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December 2011, Volume 63, Number 7

» Notes from the Editors
December 2011, Volume 63, Number 7
» Notes from the Editors

The last month (late September to late October 2011) was to all appearances a historical turning point. The Arab Spring gave way to the New York/World Fall as protesters occupied Wall Street (basing themselves in Zuccotti Park), and the movement of the 99% spread across the entire globe. A brief, selective chronology serves to highlight the speed with which events unfolded. (December 17, 2010) Tunisian protests give rise to Arab Spring. (May 15, 2011) Tens of thousands of protesters begin occupying Puerta de Sol square in Madrid. (June 9) Adbusters magazine acquires the domain name occupywallstreet.org. (July 13) Adbusters calls for a Wall Street occupation on September 17. (August 23) Anonymous, a hactivist group, releases a video encouraging its followers to take part in the occupation. (September 5–11) U.S. Day of Rage, an Internet-based activist organization, releases tactical guidelines on Occupy Wall Street. (September 17) Occupy Wall Street begins with an estimated 1,000 people. (October 1) More than 5,000 protesters march towards Brooklyn Bridge; over 700 arrests made. (October 6) Occupy the Hood emerges as a major part of the Occupy movement. More than 5,000 protesters march in Portland, Oregon. Occupy protests spread throughout the country. (October 11) More than 100 are arrested at Occupy Boston. (October 13) Mayor Bloomberg tells Occupy Wall Street that it will need to move out of Zuccotti Park the next day for park cleaning. (October 14) Bloomberg retreats in the face of mass support for the protesters. (October 15) Worldwide Occupy demonstrations take place; protests spread to 951 cities in 82 countries. Occupy London begins outside St. Paul’s Cathedral. Occupy Toronto begins in St. James Park. Occupy Johannesburg launched. Police crackdown on Occupy Chicago leads to 175 arrests. Thousands in New York march on U.S. military recruiting station to protest U.S. military interventions. Seventy people injured, three seriously, during clashes with police in Occupy Rome. (October 21) City of Melbourne evicts Occupy Melbourne. (October 25) Police move against Occupy Oakland, using teargas and rubber bullets. Iraq War veteran, Scott Olsen, is in critical condition after being shot in the head by a police projectile. (October 26) Occupy Rio begins. (October 27) Occupy Oakland calls for a general strike in Oakland on November 2. Slogan “We Are All Scott Olsen” emerges. (October 29) Police fire pepper spray and pepper balls (hollow projectiles filled with chemical irritant) at Occupy Denver protesters; arrest 20 people. (October 30) Police make 39 arrests in Occupy Austin. Thirty arrested in Occupy Portland. (October 31) Police break up Occupy Richmond encampment, arresting those who refused to leave. Federal lawsuit filed over arrests at Occupy Nashville. Occupy Tulsa begins.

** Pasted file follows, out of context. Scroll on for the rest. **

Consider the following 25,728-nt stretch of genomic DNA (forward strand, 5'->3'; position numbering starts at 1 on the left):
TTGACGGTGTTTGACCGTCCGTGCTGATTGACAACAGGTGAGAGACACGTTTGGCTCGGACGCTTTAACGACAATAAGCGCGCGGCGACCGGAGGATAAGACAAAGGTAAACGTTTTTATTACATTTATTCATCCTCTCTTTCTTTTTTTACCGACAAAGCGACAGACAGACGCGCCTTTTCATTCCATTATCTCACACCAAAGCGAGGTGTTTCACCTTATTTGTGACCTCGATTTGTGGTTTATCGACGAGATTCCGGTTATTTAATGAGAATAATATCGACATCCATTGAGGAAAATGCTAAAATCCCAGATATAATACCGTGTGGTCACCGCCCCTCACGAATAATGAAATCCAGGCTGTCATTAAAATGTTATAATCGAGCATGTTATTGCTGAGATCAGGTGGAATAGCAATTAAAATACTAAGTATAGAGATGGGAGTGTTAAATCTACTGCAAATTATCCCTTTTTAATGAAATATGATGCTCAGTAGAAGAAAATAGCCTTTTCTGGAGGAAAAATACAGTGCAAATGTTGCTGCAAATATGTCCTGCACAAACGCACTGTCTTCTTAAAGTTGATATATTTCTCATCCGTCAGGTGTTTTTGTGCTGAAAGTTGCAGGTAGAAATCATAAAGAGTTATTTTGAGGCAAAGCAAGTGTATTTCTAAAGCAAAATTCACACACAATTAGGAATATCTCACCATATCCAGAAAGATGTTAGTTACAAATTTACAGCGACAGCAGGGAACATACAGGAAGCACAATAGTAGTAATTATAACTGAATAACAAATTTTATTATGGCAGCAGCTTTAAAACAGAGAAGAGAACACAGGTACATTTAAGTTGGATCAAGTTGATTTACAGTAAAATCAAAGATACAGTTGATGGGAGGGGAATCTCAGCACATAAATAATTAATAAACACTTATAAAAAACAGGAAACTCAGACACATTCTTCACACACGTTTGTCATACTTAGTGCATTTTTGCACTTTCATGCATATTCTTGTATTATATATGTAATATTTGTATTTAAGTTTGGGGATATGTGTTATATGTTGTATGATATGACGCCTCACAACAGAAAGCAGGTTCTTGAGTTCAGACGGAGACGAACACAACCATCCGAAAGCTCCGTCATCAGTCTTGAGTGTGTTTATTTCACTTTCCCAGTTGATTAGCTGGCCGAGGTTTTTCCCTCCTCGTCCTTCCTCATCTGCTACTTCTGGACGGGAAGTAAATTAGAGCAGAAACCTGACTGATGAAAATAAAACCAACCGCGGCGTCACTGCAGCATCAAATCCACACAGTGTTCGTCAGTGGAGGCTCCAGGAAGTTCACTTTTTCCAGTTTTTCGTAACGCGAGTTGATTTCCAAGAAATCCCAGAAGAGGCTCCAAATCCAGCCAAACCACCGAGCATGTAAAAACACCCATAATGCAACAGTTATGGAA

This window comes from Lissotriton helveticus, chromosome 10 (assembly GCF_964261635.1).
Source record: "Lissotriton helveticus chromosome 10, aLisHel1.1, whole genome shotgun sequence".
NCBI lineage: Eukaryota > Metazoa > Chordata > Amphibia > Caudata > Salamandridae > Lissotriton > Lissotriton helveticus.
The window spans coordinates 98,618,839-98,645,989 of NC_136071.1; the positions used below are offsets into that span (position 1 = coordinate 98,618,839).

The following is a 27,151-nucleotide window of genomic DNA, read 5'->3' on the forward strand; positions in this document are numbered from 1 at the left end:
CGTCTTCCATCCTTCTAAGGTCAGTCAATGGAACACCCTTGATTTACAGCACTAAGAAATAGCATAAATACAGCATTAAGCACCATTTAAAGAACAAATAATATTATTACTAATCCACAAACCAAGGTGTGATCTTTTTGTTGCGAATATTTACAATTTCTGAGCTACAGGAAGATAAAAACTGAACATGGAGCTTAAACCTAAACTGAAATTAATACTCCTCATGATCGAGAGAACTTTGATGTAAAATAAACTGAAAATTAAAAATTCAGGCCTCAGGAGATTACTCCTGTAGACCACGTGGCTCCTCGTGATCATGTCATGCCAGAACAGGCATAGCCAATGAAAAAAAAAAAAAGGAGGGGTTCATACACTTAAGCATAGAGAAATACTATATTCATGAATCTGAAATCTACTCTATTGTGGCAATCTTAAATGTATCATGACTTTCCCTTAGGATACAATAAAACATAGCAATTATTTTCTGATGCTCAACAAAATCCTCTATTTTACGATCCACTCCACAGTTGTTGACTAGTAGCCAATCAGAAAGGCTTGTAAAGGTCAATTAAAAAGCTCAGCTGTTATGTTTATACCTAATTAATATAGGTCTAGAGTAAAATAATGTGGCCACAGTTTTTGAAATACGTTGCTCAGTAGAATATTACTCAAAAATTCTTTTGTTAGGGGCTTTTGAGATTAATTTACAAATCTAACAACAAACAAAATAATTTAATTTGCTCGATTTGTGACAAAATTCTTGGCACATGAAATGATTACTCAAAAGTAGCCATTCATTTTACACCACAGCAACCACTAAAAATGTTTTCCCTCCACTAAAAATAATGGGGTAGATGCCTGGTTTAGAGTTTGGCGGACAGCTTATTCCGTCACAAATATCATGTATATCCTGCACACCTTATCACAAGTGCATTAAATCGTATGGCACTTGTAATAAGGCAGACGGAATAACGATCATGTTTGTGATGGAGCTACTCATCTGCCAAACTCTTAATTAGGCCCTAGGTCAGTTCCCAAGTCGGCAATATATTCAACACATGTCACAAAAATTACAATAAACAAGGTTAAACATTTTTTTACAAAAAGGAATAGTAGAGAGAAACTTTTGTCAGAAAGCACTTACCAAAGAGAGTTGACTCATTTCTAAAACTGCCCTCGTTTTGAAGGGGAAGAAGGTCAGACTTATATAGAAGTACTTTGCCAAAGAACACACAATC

Given its crucial role in this struggle we at MR would like to express our gratitude on behalf of all radicals to Adbusters magazine for its role in sparking this extraordinary movement. We are proud to acknowledge that recent issues of Adbusters, prior to Occupy Wall Street, carried an excerpt and quotes from MR, aimed at sparking revolutionary social change. We urge MR readers to check out Adbusters.